Tuesday, October 8, 2013

The Home Beautiful: An Eighteenth Century Champagne Glass

Champagne Flute
The Victoria & Albert Museum

The “flute” glass of the mid-Eighteenth century was developed both for strong ale and for champagne.  Here, we see an example adorned with elaborate and expensive engraving.  It has been decorated with scrolling vines and leaves which indicate that it was intended for sparkling wine.

Tall flute glasses such as this first became popular in the late Seventeenth Century.  Set high on a glass stem, the high bowl allowed the beauty of the wine to be admired while remaining cool from the warming touch of the hands. Furthermore, when champagne became fashionable, the narrow flute glass was the ideal vessel due to its ability to preserve the bubbles.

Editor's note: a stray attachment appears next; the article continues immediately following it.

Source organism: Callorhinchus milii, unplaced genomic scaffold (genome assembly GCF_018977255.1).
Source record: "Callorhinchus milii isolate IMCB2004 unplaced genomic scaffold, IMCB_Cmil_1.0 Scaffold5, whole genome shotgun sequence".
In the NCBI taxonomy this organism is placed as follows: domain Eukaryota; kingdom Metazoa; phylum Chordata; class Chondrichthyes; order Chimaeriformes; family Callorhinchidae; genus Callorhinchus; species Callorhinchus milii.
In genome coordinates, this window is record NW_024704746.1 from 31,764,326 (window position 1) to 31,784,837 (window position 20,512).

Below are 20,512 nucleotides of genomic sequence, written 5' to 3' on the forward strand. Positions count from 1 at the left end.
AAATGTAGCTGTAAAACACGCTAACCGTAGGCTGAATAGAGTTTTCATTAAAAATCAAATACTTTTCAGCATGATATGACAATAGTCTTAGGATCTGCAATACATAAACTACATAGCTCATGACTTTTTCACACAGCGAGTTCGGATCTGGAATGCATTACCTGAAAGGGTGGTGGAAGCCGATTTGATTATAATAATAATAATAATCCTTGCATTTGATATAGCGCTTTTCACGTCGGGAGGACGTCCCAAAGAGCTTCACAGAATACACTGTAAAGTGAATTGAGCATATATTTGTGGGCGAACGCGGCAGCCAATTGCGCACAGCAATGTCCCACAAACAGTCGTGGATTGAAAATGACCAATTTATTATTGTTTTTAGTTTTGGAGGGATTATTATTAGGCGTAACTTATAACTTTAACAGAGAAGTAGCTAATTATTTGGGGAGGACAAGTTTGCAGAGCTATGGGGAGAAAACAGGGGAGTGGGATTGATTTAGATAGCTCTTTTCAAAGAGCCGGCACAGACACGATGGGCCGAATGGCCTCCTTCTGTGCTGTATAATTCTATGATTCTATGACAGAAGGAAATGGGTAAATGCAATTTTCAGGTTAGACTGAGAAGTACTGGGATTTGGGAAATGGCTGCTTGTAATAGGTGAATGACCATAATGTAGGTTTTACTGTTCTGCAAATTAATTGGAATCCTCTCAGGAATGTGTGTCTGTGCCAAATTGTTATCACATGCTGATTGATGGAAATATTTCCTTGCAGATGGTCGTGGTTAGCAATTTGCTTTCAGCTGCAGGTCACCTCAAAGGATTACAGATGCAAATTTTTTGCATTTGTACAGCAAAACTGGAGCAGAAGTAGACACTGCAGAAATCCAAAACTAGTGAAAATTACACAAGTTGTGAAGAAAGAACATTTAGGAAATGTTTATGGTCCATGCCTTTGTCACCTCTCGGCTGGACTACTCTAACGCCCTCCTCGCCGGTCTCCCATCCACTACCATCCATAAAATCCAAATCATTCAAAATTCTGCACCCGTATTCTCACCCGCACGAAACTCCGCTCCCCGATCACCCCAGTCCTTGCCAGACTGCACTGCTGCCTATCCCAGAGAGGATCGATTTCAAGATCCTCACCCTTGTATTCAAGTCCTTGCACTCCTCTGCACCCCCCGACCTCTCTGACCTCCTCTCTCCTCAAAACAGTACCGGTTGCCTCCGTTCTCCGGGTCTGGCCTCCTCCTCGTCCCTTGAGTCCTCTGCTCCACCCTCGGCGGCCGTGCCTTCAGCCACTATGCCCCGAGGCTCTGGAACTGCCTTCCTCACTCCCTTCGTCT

Champagne was the stuff of the upper classes, especially among young men who had the opportunity to travel the European continent.  The drink was a mark of wealth since, naturally, there was the expense of importing the spirit from France in bottles rather than in barrels.

This flute was made between 1750-1760 by an unknown manufacturer.  It was most likely made in England or in Belgium and features crisp engraving and a fanciful air-twist stem.  

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